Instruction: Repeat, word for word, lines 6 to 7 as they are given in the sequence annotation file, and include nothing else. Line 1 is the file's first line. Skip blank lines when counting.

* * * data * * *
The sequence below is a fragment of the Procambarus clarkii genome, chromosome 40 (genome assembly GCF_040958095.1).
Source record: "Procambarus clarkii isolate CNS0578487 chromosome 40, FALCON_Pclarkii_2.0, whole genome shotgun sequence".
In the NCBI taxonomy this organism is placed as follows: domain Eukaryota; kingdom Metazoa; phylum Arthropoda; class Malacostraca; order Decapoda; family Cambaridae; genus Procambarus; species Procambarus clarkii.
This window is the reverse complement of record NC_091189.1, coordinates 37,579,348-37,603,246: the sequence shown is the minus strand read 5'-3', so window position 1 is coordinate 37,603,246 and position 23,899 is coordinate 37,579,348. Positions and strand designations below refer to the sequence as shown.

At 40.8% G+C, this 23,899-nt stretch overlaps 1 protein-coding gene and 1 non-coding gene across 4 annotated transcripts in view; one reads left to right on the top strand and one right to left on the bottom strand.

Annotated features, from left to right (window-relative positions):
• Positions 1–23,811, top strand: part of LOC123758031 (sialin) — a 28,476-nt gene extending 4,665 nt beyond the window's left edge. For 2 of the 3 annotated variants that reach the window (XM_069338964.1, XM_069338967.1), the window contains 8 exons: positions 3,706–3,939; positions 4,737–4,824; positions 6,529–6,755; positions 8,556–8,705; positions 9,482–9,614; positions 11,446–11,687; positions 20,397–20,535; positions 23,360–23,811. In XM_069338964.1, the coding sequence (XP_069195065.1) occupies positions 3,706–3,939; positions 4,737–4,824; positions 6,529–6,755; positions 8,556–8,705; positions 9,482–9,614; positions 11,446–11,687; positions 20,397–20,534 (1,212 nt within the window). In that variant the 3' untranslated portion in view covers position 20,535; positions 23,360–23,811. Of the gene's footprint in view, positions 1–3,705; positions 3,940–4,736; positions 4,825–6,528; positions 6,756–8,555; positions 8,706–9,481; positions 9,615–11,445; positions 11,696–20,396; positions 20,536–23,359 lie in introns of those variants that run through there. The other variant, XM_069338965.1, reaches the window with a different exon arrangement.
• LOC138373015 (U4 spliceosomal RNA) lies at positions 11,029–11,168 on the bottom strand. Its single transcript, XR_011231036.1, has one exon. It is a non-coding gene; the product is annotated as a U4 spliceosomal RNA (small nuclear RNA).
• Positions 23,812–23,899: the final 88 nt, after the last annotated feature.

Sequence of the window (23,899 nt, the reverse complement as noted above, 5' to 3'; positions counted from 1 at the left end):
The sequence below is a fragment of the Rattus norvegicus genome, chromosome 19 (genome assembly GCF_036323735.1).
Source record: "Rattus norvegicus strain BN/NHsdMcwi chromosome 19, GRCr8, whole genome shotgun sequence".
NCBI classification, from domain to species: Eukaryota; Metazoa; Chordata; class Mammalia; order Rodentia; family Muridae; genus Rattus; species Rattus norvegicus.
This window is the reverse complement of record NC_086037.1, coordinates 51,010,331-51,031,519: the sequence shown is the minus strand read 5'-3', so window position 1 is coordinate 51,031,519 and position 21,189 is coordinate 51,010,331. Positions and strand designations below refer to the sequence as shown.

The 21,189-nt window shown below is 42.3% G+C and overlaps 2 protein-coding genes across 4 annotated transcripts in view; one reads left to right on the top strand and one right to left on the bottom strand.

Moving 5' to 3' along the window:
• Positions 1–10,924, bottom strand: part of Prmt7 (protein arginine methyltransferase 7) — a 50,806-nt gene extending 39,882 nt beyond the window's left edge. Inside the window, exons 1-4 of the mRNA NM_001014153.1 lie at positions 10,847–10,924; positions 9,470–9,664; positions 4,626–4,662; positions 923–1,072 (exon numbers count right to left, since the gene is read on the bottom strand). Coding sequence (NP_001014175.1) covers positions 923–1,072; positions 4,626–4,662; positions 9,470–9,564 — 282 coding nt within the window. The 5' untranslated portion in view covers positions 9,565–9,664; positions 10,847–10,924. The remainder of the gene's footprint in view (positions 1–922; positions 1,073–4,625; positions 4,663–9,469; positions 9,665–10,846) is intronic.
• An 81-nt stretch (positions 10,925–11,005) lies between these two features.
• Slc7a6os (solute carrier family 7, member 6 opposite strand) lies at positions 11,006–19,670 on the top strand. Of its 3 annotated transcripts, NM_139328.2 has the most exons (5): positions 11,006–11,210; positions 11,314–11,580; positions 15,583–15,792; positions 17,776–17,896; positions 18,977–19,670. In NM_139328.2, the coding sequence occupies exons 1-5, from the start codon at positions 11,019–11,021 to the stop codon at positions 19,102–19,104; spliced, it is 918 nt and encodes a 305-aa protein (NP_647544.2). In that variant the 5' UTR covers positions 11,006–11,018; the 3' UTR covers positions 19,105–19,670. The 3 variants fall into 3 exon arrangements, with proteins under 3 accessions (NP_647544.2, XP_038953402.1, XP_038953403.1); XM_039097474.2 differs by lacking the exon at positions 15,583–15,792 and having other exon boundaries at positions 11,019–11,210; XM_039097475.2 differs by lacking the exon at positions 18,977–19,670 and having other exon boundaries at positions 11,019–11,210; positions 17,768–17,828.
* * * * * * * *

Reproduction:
Annotated features, from left to right (window-relative positions):
• Positions 1–23,811, top strand: part of LOC123758031 (sialin) — a 28,476-nt gene extending 4,665 nt beyond the window's left edge. For 2 of the 3 annotated variants that reach the window (XM_069338964.1, XM_069338967.1), the window contains 8 exons: positions 3,706–3,939; positions 4,737–4,824; positions 6,529–6,755; positions 8,556–8,705; positions 9,482–9,614; positions 11,446–11,687; positions 20,397–20,535; positions 23,360–23,811. In XM_069338964.1, the coding sequence (XP_069195065.1) occupies positions 3,706–3,939; positions 4,737–4,824; positions 6,529–6,755; positions 8,556–8,705; positions 9,482–9,614; positions 11,446–11,687; positions 20,397–20,534 (1,212 nt within the window). In that variant the 3' untranslated portion in view covers position 20,535; positions 23,360–23,811. Of the gene's footprint in view, positions 1–3,705; positions 3,940–4,736; positions 4,825–6,528; positions 6,756–8,555; positions 8,706–9,481; positions 9,615–11,445; positions 11,696–20,396; positions 20,536–23,359 lie in introns of those variants that run through there. The other variant, XM_069338965.1, reaches the window with a different exon arrangement.